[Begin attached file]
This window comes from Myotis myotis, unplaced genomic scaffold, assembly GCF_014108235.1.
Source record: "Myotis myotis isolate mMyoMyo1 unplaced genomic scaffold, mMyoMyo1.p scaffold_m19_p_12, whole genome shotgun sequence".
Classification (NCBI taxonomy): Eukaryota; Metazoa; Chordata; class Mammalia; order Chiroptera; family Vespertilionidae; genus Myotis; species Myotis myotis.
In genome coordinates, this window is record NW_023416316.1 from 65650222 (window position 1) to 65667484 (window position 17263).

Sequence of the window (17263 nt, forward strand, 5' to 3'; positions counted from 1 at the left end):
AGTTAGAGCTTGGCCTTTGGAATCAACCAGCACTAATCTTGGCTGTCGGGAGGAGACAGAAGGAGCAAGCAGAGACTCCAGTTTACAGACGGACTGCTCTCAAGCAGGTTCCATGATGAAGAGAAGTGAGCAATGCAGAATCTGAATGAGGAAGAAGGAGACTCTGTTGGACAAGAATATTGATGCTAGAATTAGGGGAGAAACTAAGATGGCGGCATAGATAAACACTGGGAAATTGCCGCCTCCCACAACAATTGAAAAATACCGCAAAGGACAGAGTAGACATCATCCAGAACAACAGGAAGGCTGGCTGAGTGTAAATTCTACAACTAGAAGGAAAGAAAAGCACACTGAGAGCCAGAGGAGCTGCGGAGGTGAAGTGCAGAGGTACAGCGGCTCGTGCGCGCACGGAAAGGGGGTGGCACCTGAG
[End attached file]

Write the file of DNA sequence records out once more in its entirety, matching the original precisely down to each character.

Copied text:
This window comes from Myotis myotis, unplaced genomic scaffold, assembly GCF_014108235.1.
Source record: "Myotis myotis isolate mMyoMyo1 unplaced genomic scaffold, mMyoMyo1.p scaffold_m19_p_12, whole genome shotgun sequence".
Classification (NCBI taxonomy): Eukaryota; Metazoa; Chordata; class Mammalia; order Chiroptera; family Vespertilionidae; genus Myotis; species Myotis myotis.
In genome coordinates, this window is record NW_023416316.1 from 65650222 (window position 1) to 65667484 (window position 17263).

Sequence of the window (17263 nt, forward strand, 5' to 3'; positions counted from 1 at the left end):
AGTTAGAGCTTGGCCTTTGGAATCAACCAGCACTAATCTTGGCTGTCGGGAGGAGACAGAAGGAGCAAGCAGAGACTCCAGTTTACAGACGGACTGCTCTCAAGCAGGTTCCATGATGAAGAGAAGTGAGCAATGCAGAATCTGAATGAGGAAGAAGGAGACTCTGTTGGACAAGAATATTGATGCTAGAATTAGGGGAGAAACTAAGATGGCGGCATAGATAAACACTGGGAAATTGCCGCCTCCCACAACAATTGAAAAATACCGCAAAGGACAGAGTAGACATCATCCAGAACAACAGGAAGGCTGGCTGAGTGTAAATTCTACAACTAGAAGGAAAGAAAAGCACACTGAGAGCCAGAGGAGCTGCGGAGGTGAAGTGCAGAGGTACAGCGGCTCGTGCGCGCACGGAAAGGGGGTGGCACCTGAG